Nigeria

Humanitarian Action for Children 2020 - Nigeria

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Appeal
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Nigeria

The significant humanitarian needs in Nigeria are driven by conflict and violence. In the northeast, ongoing hostilities between non-state armed groups and security forces have affected 7.7 million people and displaced 1.8 million. In the northwest and north-central regions, inter-communal violence has displaced nearly 310,000 people and undermined the livelihoods of thousands more. The humanitarian situation is particularly dire in areas with previously high levels of malnutrition and common childhood illnesses. In northwest Zamfara and Sokoto states, over 200,000 children are estimated to be severely malnourished. In the northeast, over 310,000 children are estimated to be severely malnourished and 3.5 million people require water and sanitation. At least 1.1 million children need support to access education, and 1.77 million children require child protection services. In addition, dozens of states face the risk of environmental emergencies and disease outbreaks. The frequency and impact of annual flooding have eroded the resilience of riverine communities; and cholera and measles outbreaks affected more than 700 and nearly 29,000 children in 2019, respectively. The cumulative impacts of these disasters have weakened the coping capacities of communities.

Humanitarian strategy

Across Nigeria, UNICEF works in close partnership with the Government, United Nations agencies and non-governmental organizations (NGOs) to reach people affected by crisis. UNICEF will continue to partner with 11 international NGOs and 9 national NGOs, and seek to expand its partnerships in new locations, including in the northwest. UNICEF will also expand its geographic focus into these areas to respond to emergency needs in nutrition, water, sanitation and hygiene (WASH), education, child protection and health for internally displaced persons and host communities. In northeast Nigeria, UNICEF will deliver an integrated package of interventions to conflict-affected populations in line with the inter-agency Humanitarian Response Plan 2019–2021. In most of its northeast sectors, UNICEF will hand over a greater share of service delivery to partners whose capacity in the region is increasing, providing UNICEF more scope to focus on coordination, setting sector standards and quality programming. In nutrition, UNICEF will continue to manage the pipeline for ready-touse therapeutic food for all sector partners. UNICEF will also ensure strong linkages between humanitarian action and development activities. Gender-based violence risk mitigation efforts will be strengthened across all programme sectors. In collaboration with the Government, UNICEF, will continue to provide coordination support as co-lead of the nutrition, WASH and education sectors and the child protection sub-sector.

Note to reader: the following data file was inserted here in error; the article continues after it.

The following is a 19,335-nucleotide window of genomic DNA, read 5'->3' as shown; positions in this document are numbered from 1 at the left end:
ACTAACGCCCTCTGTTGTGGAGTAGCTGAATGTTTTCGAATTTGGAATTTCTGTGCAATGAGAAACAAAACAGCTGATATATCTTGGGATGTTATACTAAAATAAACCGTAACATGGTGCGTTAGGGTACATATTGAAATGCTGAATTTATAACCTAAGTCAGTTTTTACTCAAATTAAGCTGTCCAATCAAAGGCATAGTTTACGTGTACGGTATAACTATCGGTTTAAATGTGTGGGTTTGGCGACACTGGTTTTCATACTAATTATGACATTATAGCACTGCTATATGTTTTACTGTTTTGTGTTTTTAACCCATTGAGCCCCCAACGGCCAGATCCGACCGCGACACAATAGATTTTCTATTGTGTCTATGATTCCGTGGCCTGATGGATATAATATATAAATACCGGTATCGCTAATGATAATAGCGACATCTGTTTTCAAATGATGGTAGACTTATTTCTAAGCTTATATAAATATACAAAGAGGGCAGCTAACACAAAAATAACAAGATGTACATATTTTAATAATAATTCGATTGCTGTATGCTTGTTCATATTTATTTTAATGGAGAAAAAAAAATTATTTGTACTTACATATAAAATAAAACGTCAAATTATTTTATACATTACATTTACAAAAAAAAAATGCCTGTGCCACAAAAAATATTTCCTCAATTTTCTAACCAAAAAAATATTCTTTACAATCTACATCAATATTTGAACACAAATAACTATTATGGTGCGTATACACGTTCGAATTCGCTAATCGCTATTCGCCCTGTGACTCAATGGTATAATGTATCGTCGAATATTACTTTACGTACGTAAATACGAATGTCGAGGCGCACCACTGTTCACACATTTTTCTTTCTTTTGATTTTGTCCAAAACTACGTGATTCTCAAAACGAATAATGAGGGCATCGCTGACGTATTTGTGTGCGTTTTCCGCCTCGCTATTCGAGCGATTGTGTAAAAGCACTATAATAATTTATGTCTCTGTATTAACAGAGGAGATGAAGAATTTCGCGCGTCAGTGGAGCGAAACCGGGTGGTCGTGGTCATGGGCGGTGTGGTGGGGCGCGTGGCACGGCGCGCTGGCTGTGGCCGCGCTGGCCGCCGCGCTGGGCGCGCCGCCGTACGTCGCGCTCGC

Results from 2019

As of 31 August 2019, UNICEF had US$68.8 million available against the US$120.1 million appeal (57 per cent funded). This enabled UNICEF to reach some 1.6 million children in conflict-affected states in the northeast with treatment for severe acute malnutrition (SAM), integrated primary health care services in UNICEF-supported health facilities, safe water and sanitation, communication for development, psychosocial support and inclusive education. In WASH, UNICEF focused on the operation and maintenance of facilities, in addition to the construction of new facilities, and increased the number of internally displaced persons with sustained access to safe water. UNICEF was an active facilitator in the containment of the 2019 measles outbreak in the northeast through its support of a reactive vaccination campaign for over 1.3 million children. Despite lack of funding for nutrition, which almost resulted in a break in the ready-to-use therapeutic food pipeline in the fourth quarter, over 96,000 children with SAM received treatment. Child protection services reached 245,000 children with psychosocial support and tens of thousands of children received risk education on explosive remnants of war. At least 37,000 children accessed education services in safe learning spaces, and teacher training on psychosocial support services benefited more than 249,000 children.